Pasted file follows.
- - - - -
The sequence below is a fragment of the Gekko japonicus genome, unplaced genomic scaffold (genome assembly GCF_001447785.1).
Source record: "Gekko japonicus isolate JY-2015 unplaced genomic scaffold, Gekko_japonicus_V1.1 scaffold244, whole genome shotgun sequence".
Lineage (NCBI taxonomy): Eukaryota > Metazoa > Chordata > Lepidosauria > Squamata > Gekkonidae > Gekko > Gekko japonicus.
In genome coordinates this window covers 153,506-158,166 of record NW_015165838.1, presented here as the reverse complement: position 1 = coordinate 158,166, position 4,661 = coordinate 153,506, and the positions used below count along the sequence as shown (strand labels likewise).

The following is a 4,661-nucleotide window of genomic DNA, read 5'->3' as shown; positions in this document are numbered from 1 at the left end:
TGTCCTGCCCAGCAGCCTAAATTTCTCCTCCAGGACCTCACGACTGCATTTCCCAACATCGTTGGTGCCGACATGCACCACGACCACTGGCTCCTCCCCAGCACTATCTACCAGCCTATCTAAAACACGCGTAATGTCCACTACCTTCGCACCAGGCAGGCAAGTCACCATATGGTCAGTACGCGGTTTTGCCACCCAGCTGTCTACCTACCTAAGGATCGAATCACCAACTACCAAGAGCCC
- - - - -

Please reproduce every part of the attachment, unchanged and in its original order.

The sequence below is a fragment of the Gekko japonicus genome, unplaced genomic scaffold (genome assembly GCF_001447785.1).
Source record: "Gekko japonicus isolate JY-2015 unplaced genomic scaffold, Gekko_japonicus_V1.1 scaffold244, whole genome shotgun sequence".
Lineage (NCBI taxonomy): Eukaryota > Metazoa > Chordata > Lepidosauria > Squamata > Gekkonidae > Gekko > Gekko japonicus.
In genome coordinates this window covers 153,506-158,166 of record NW_015165838.1, presented here as the reverse complement: position 1 = coordinate 158,166, position 4,661 = coordinate 153,506, and the positions used below count along the sequence as shown (strand labels likewise).

The following is a 4,661-nucleotide window of genomic DNA, read 5'->3' as shown; positions in this document are numbered from 1 at the left end:
TGTCCTGCCCAGCAGCCTAAATTTCTCCTCCAGGACCTCACGACTGCATTTCCCAACATCGTTGGTGCCGACATGCACCACGACCACTGGCTCCTCCCCAGCACTATCTACCAGCCTATCTAAAACACGCGTAATGTCCACTACCTTCGCACCAGGCAGGCAAGTCACCATATGGTCAGTACGCGGTTTTGCCACCCAGCTGTCTACCTACCTAAGGATCGAATCACCAACTACCAAGAGCCC